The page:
Marianne Heske (b. 1946) is an artist with great international impact and appeal. Heske has a degree from Bergen School of Arts and Crafts, Ecole Superieure des Beaux-Arts in Paris, Royal College of Art in London and Jan Van Eyck Academie in Maastricht. She had her debut exhibition at the Cité Internationale des Arts in Paris in 1973, and since then she has had a number of exhibitions at renowned galleries both at home and abroad. She has been purchased by all the country's largest museums and galleries, as well as a number of international ones, such as the Center Georges Pompidou in Paris, the Shanghai City Art Collection in China and the Pushkin Museum in Moscow, as the first Norwegian artist since Edvard Munch.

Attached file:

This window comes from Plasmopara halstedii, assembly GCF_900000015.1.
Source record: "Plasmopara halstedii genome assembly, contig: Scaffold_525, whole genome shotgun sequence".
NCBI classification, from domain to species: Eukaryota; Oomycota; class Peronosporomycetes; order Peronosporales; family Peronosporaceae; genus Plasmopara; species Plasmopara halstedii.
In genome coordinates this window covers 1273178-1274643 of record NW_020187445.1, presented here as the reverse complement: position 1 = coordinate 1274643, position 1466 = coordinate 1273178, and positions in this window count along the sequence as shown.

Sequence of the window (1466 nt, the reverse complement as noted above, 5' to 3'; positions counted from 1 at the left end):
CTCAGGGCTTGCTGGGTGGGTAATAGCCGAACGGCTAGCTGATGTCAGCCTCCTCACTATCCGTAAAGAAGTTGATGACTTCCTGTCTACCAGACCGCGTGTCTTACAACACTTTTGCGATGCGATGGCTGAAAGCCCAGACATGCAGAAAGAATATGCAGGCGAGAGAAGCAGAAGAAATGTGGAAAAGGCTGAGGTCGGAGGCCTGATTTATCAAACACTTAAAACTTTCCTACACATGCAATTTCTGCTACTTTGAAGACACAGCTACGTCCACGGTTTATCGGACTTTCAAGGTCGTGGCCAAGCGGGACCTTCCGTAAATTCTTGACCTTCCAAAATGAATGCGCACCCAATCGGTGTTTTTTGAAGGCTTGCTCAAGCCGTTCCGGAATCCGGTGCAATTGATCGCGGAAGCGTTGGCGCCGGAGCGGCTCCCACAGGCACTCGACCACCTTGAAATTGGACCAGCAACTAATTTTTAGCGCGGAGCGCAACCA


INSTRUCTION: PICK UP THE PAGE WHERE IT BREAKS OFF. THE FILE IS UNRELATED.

She has collaborated with artists in countries such as Nepal, China, Zimbabwe and South Africa, yet it was her upbringing in the small and almost isolated village of Tafjord on Sunnmøre that has left the deepest traces in her art.
Marianne Heske has a good foothold in concept art. In 1978, she became the first to receive an audiovisual installation at the Autumn Exhibition. Her most famous concept work is Project Gjerdeløa, a small log shed that created a sensation when Heske dismantled and moved it from Tafjord to the Pompidou Center in Paris in 1980. Today it is considered one of Norway's most iconic works of art.
In Torshovdalen in Oslo is a 10 ton heavy bronze sculpture of a doll's head based on a small figure in cardboard machete Heske found at a market in Paris in 1971. This little doll's head has followed her throughout her career and she has made it in countless variants and materials, and in collaborating across cultures and borders.